I found myself being classed as a “close contact” after spending literally two minutes getting my hair put in order prior to the recording of the TV programme, The Pulse, which I host for RTHK. The hairstylist had tested positive for the virus. 

When I attempted to question the need for my incarceration the severe lady down the other end of the telephone line shrugged aside my explanation of a two-minute encounter (from behind masks on both sides) with the chilling words, “Everyone says that.” Then I made the fatal mistake of stating that he had merely combed my short hair and added hair spray. “Hair spray,” she shrieked triumphantly, “hair spray is very contagious.” You live and learn.

Pack your belongings, I was instructed, a paddy wagon will come and pick you up. And so it began, a totally unnecessary three-hour journey to the camp, a lot of waiting around, the dragging of bags into an aggressively unwelcoming room equipped with narrow beds only long enough to comfortably accommodate the most size-challenged of people.

Photo: GovHK.

Luxury was not expected and triumphantly not delivered but it begs the question of why this whole business needs to be quite so excruciating. There is scope, for example, for inmates, like prisoners, to be allowed out under tight control, just to get some fresh air and relieve the boredom. As it happens, Penny’s Bay occupies a piece of land adjacent to both the sea and green hills – how nice it would be to see them and how hard would it be to organise a socially distanced system to allow inmates to get some air? At least in jail, prisoners get to walk around the courtyard and may even go so far as to get some exercise.

The relentless logic of a bureaucracy is that, on the one hand, life must not be made difficult for the bureaucrats while on the other, it is always safer to do nothing than to do something which may turn out to have a comeback. Therefore, in this instance, if, for example, you call the gulag hotline the standard response is always to say that other colleagues are dealing with this, they will provide you with the information – sometimes they do, sometimes they don’t.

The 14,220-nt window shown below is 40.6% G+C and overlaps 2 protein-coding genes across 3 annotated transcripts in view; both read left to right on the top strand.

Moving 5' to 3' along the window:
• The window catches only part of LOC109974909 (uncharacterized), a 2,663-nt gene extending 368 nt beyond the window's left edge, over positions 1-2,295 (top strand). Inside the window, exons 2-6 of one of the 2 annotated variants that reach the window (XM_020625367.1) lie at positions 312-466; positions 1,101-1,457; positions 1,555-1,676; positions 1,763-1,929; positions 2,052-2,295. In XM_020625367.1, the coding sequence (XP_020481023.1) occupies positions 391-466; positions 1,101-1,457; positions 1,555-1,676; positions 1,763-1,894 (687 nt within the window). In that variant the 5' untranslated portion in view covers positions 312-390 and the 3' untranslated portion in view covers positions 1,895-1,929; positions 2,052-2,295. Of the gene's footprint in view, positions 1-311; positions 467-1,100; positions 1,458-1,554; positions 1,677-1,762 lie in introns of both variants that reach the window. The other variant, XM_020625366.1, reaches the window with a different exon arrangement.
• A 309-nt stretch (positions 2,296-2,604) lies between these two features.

What matters is preserving the integrity of the bureaucratic system. The laws giving rise to quarantine orders provide for considerable flexibility in implementation, so in place of a rigid legal framework the Centre for Health Protection has devised a dauntingly inflexible set of internal guidelines to save anyone involved from the agony of flexibility. 

There must be a better way of doing things but while held in the gulag you are strongly advised not to ask one of the bureaucrats to be reasonable. That would be like asking a lion to adopt a vegetarian diet.


HKFP does not necessarily share views expressed by opinion writers and advertisers. HKFP regularly invites figures across the political spectrum to write for us in order to present a diversity of views.

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Stephen Vines

Stephen Vines is a Hong Kong-based journalist, writer and broadcaster and runs companies in the food sector. He was the founding editor of 'Eastern Express' and founding publisher of 'Spike'. In London he was an editor at The Observer and in Asia has worked for international publications including, the Guardian, Daily Telegraph, BBC, Asia Times and The Independent. Vines is the author of several books, including: Hong Kong: China’s New Colony, The Years of Living Dangerously - Asia from Crisis to the New Millennium and Market Panic and most recently, Food Gurus. He hosts a weekly television current affairs programme: The Pulse. Vines’ latest book, Defying the Dragon – Hong Kong and the world’s largest dictatorship, will be published in 2021 by Hurst Publishers, London